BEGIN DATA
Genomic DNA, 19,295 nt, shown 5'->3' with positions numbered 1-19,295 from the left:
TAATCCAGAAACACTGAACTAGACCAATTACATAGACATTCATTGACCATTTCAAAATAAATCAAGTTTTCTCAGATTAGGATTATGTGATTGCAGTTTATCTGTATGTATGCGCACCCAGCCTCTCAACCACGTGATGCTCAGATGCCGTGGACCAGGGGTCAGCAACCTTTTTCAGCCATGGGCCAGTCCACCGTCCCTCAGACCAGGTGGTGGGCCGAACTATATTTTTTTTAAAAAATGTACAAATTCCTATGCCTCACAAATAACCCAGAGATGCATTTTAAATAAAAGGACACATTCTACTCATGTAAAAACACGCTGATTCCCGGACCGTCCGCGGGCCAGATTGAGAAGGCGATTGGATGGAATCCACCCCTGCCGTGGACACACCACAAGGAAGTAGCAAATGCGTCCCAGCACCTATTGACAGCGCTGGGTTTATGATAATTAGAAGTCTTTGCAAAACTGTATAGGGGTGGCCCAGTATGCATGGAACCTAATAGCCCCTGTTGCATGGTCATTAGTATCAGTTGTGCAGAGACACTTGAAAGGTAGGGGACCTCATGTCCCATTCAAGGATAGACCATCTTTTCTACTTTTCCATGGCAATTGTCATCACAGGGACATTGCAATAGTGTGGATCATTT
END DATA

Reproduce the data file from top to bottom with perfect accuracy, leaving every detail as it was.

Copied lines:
Genomic DNA, 19,295 nt, shown 5'->3' with positions numbered 1-19,295 from the left:
TAATCCAGAAACACTGAACTAGACCAATTACATAGACATTCATTGACCATTTCAAAATAAATCAAGTTTTCTCAGATTAGGATTATGTGATTGCAGTTTATCTGTATGTATGCGCACCCAGCCTCTCAACCACGTGATGCTCAGATGCCGTGGACCAGGGGTCAGCAACCTTTTTCAGCCATGGGCCAGTCCACCGTCCCTCAGACCAGGTGGTGGGCCGAACTATATTTTTTTTAAAAAATGTACAAATTCCTATGCCTCACAAATAACCCAGAGATGCATTTTAAATAAAAGGACACATTCTACTCATGTAAAAACACGCTGATTCCCGGACCGTCCGCGGGCCAGATTGAGAAGGCGATTGGATGGAATCCACCCCTGCCGTGGACACACCACAAGGAAGTAGCAAATGCGTCCCAGCACCTATTGACAGCGCTGGGTTTATGATAATTAGAAGTCTTTGCAAAACTGTATAGGGGTGGCCCAGTATGCATGGAACCTAATAGCCCCTGTTGCATGGTCATTAGTATCAGTTGTGCAGAGACACTTGAAAGGTAGGGGACCTCATGTCCCATTCAAGGATAGACCATCTTTTCTACTTTTCCATGGCAATTGTCATCACAGGGACATTGCAATAGTGTGGATCATTT